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Tips To Deal with Exercise Induced Asthma


For approximately 80-90% of people that suffer from asthma, exercise can be a strong stimulus for an attack. This syndrome has become known as exercise induced asthma or EIA. The likelihood of an attack is further increased when exercising in cold weather, so this article offers some basic information on exercise-induced asthma and how to prevent or minimize the severity of an attack.

Asthma is a condition where the subject experiences bronchospasms and/or bronchoconstriction - a narrowing of the bronchii (airways) due to excessive smooth muscle contraction, and inflammation. An asthma attack can be very frightening and in severe circumstances, result in death by asphyxiation (suffocation). With the initiation of exercise in healthy individuals and asthmatics, hormones such as adrenaline produce a relaxing effect on the smooth muscles of the airways (bronchodilation). However in asthmatics, this relaxation is followed by bronchospasm and usually begins within 5-15 minutes after exercise.

The reason for this bronchospasm episode is not known exactly, but sports medicine research suggests a strong connection to heat and moisture loss from the cells lining the airways. Air that is inhaled through the mouth must be warmed and humidified before passing further into the lungs. Cold air cannot hold much water vapor, and as a result is also typically dry; so it is suspected that cold-weather exercise/sports may be even more likely to trigger airway constriction. Running in cold weather and sports such as ice hockey are classic examples. Swimming on the other hand is thought to be a relatively safe sport for EIA sufferers.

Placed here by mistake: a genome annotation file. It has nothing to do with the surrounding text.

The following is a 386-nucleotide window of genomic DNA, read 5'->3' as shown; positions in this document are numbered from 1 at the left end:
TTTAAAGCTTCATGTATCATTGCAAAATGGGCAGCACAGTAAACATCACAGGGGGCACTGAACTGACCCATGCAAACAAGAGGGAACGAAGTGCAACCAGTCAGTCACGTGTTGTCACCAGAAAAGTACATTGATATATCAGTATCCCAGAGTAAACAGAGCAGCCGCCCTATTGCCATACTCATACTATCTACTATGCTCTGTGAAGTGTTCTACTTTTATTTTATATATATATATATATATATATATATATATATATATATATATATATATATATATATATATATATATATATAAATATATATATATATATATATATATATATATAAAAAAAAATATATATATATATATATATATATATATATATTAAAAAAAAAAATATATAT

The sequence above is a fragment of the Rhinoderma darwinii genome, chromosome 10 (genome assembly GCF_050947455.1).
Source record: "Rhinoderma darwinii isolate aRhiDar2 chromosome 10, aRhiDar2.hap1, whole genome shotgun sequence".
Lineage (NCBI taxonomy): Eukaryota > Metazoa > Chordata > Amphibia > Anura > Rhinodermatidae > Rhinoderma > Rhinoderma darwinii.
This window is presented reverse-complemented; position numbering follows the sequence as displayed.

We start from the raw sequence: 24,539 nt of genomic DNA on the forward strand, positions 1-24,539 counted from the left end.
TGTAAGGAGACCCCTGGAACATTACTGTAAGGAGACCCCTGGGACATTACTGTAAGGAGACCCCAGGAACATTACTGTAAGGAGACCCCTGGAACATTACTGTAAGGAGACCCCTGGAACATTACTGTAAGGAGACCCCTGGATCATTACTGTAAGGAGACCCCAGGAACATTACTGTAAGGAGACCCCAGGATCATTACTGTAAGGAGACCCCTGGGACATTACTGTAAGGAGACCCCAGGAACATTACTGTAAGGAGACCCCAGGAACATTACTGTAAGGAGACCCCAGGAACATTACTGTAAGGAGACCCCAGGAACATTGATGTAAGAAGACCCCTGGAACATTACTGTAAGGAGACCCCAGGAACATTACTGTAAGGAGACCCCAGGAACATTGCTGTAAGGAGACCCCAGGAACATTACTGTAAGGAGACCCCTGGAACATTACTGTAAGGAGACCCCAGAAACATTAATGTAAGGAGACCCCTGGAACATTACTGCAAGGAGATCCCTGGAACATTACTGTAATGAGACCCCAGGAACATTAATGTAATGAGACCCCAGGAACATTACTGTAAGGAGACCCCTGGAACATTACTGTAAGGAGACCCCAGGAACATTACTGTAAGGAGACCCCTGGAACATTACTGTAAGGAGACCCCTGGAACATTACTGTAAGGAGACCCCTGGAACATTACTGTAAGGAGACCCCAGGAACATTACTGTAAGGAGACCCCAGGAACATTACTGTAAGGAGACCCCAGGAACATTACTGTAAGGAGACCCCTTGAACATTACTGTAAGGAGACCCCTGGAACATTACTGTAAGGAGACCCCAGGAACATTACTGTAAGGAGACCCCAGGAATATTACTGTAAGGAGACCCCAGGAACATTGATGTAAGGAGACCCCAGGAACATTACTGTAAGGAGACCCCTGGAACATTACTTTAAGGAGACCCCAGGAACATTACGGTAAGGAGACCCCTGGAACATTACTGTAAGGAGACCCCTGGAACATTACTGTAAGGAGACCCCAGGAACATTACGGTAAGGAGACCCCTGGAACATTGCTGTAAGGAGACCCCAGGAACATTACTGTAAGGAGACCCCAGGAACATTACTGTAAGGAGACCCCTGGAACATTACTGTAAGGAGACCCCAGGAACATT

With winter around the corner, here are a few tips to help minimize the chance of an exercise induced asthma attack.

· Perform an extended warm-up of continuous activity for 15-30 minutes, as this has been shown to produce a "refractory period" where more intense exercise does not trigger as severe an attack. This refractory period may last for up to 2 hours long.

· Try to exercise indoors if possible. If this is not feasible, wear a scarf or something similar over your mouth while you exercise to help retain the warmth and humidity in the respiratory tract.

· If exercising outside, avoid exercising along busy roads where car exhaust fumes and pollution may further aggravate symptoms.

· Always carry bronchodilator medication when exercising

Exercise induced asthma can be an irritation and a potentially deadly situation for the sufferer. Following the tips offered in this article may help relieve or minimize attacks to allow for a more effective exercise session.

David Petersen is an Exercise Physiologist/Certified Strength and Conditioning Specialist and the owner and founder of B.O.S.S. Fitness Inc. based in Oldsmar, Florida. More articles and information can be found at http://www.bossfitness.com

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